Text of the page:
More stories

  • in

    U.S. Marshals Service hires custodian to hold crypto seized in criminal activity

    Yuriko Nakao | Getty ImagesThe U.S. Marshals Service, one of the primary law enforcement agencies of the Department of Justice, has hired custodian Anchorage Digital for cryptocurrency seized or forfeited in various criminal cases.The Marshals Service has spent more than a year seeking a custodian and financial services provider for its stockpile of seized crypto. The contract was previously awarded to BitGo, which was acquired in May by Galaxy Digital.The agency’s Asset Forfeiture Division removes financial incentives for crime operations, which often also include real estate, art, vehicles, jewelry and cash.Anchorage will provide custody and liquidation services, which could include accounting, customer management, managing blockchain forks, transforming token assets into coin assets as well as future actions associated with the USMS virtual currency forfeiture process.”Critical, reliable infrastructure will be the most important factor in a stable crypto asset class,” Anchorage Digital President and co-founder Diogo Monica told CNBC.The agency has auctioned bitcoin since at least 2014. In addition to investing in dozens of crypto start-ups, much of venture capitalist Tim Draper’s bitcoin fortune came by winning the U.S. Marshals Service’s 2014 auction of 30,000 confiscated bitcoins from the now-defunct Silk Road.The Marshals Service has seized and sold more than 185,000 bitcoins worth more than $7.2 billion since about 2014. It most recently auctioned 4,040 bitcoins in early 2020. More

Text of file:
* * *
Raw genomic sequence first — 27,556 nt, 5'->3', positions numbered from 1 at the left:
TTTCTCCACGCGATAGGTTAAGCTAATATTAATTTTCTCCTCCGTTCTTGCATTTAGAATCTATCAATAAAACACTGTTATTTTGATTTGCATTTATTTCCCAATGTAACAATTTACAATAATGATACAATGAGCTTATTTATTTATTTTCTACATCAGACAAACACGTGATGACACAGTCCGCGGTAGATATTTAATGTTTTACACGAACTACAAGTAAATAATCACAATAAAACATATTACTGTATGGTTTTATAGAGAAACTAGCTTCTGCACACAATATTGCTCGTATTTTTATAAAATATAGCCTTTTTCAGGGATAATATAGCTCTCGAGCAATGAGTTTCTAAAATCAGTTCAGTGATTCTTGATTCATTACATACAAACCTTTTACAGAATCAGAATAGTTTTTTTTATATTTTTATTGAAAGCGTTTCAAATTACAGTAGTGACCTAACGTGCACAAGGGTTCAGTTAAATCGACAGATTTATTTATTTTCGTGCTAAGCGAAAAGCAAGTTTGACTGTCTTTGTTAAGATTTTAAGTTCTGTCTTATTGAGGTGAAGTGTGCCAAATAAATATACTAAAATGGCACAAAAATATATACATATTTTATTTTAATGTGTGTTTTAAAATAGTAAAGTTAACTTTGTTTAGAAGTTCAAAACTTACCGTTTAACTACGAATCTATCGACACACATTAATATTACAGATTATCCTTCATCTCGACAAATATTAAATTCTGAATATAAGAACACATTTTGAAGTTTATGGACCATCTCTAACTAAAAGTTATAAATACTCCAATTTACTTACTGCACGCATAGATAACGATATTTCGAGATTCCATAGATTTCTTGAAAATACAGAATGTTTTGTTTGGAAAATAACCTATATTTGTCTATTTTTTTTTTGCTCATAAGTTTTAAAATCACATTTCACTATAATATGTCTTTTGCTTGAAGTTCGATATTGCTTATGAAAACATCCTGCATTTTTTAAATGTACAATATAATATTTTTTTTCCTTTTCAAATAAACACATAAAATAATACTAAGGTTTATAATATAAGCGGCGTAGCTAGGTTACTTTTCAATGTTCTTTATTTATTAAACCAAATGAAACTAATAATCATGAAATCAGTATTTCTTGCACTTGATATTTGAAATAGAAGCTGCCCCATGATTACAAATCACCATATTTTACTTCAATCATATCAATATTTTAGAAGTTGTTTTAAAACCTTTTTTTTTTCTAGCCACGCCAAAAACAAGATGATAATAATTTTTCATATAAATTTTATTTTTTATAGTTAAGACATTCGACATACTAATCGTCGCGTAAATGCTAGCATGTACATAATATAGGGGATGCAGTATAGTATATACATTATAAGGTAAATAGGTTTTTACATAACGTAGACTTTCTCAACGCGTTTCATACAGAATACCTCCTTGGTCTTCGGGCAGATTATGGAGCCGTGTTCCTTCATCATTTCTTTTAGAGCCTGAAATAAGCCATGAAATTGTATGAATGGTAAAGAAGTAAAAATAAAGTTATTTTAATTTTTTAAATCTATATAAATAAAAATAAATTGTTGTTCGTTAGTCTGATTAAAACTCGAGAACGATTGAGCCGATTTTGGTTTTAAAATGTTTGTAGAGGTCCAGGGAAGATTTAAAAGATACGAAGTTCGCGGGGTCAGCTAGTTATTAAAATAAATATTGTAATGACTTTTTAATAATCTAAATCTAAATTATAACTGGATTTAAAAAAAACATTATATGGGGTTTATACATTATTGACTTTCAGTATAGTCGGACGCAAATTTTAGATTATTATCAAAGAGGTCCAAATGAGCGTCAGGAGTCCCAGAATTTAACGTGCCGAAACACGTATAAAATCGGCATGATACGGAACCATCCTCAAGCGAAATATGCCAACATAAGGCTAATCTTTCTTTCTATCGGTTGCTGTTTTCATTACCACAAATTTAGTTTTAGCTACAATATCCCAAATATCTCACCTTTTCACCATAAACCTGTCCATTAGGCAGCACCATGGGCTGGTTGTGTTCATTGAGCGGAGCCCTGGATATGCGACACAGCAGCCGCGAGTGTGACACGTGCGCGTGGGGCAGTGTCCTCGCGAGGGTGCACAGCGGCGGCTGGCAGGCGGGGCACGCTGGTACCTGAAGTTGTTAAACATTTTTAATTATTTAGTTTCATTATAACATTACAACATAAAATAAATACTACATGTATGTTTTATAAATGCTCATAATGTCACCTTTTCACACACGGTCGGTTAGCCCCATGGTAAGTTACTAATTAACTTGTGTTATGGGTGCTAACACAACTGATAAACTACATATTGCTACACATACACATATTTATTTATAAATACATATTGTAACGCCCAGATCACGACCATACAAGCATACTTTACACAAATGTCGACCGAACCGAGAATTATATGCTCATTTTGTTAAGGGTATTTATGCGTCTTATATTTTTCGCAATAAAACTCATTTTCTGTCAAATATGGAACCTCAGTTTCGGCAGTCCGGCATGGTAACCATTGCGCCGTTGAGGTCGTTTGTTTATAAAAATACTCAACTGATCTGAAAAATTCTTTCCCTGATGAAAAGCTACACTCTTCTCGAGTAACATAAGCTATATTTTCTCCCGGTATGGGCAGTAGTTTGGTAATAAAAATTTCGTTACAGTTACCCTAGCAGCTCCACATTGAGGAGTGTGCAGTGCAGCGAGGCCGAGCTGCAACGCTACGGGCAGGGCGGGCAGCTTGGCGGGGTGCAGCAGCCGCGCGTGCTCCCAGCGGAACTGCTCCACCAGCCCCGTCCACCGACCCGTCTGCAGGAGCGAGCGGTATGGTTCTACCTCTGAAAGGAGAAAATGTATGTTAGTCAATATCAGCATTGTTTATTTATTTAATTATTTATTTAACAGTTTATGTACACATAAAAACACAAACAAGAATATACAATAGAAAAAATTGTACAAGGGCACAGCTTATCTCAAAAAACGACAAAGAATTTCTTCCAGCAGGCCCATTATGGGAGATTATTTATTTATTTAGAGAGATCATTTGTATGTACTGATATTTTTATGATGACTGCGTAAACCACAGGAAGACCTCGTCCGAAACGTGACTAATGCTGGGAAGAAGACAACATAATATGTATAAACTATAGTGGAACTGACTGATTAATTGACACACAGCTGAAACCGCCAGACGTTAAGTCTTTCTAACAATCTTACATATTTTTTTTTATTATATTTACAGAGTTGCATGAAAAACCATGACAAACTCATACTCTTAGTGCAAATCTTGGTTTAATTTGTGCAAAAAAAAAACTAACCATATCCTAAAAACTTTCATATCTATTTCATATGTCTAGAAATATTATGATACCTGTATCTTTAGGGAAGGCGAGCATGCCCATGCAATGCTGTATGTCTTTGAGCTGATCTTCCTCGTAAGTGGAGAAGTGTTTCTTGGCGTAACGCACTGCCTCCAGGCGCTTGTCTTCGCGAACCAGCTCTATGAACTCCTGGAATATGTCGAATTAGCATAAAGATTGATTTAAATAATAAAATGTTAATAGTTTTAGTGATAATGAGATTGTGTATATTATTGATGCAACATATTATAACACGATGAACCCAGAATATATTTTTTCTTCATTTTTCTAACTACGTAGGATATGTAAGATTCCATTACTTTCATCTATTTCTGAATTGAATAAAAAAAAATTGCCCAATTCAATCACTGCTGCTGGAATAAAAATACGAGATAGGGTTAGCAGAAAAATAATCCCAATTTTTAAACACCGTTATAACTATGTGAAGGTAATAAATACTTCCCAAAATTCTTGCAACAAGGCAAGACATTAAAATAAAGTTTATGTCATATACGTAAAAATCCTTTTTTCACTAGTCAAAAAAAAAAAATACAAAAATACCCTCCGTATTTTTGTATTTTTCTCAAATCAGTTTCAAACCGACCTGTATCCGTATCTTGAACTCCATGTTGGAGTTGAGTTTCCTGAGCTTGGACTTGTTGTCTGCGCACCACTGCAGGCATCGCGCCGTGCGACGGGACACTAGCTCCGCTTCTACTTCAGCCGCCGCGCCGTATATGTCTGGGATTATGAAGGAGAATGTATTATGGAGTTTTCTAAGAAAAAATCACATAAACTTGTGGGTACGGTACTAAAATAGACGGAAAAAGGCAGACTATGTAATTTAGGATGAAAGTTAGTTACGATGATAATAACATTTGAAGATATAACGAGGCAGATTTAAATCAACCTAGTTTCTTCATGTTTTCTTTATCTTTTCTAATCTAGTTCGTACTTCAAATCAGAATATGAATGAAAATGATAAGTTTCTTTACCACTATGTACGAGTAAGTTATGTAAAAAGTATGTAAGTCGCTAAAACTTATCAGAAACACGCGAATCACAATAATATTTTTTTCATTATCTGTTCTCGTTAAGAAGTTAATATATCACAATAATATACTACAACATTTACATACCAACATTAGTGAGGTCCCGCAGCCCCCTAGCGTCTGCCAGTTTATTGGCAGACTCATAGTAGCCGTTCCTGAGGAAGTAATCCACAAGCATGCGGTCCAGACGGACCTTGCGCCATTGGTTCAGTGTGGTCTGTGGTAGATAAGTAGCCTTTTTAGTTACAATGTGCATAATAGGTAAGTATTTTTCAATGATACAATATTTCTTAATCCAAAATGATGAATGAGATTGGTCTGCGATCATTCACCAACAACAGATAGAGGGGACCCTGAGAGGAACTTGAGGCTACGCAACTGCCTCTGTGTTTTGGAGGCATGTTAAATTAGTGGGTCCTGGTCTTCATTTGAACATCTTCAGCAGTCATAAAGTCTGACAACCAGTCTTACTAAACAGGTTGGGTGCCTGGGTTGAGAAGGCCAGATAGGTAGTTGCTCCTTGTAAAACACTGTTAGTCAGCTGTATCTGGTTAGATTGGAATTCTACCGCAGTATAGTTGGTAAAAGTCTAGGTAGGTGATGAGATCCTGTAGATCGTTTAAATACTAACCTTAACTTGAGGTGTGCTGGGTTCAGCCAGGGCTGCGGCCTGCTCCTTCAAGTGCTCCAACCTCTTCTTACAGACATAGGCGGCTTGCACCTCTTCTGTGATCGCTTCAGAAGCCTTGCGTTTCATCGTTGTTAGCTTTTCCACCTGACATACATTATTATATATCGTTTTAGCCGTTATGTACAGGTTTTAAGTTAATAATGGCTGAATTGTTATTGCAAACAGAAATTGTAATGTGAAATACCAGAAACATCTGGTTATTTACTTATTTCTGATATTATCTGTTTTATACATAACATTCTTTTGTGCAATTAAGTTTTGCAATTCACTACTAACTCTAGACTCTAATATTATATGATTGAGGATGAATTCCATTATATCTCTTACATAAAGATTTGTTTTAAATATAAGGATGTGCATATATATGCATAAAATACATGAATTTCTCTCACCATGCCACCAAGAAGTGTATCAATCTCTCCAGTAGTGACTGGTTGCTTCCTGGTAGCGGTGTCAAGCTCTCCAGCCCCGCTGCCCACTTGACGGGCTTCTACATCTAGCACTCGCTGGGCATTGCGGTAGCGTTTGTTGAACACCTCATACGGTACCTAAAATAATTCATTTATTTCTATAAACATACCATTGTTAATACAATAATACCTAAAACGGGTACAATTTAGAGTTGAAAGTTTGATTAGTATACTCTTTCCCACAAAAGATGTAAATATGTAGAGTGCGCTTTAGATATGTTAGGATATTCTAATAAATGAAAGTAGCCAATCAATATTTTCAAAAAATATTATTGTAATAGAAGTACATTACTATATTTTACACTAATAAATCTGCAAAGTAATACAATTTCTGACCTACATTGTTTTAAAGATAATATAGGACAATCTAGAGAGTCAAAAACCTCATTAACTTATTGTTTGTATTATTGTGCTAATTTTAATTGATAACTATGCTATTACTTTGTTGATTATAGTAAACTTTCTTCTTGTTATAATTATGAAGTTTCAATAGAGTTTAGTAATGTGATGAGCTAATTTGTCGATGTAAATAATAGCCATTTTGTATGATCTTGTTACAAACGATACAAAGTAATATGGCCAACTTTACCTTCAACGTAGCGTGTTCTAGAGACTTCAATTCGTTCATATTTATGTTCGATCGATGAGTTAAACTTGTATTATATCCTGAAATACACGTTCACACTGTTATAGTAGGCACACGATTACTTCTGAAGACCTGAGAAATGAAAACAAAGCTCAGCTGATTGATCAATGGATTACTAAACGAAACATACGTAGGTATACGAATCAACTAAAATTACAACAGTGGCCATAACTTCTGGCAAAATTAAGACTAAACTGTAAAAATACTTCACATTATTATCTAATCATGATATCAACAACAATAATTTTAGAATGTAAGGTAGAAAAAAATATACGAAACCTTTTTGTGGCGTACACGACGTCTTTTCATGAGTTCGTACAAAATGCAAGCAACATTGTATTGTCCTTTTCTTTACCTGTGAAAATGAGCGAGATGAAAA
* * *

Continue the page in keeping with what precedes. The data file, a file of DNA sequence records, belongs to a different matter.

• in

    Pelosi says Biden doesn't have power to cancel student debt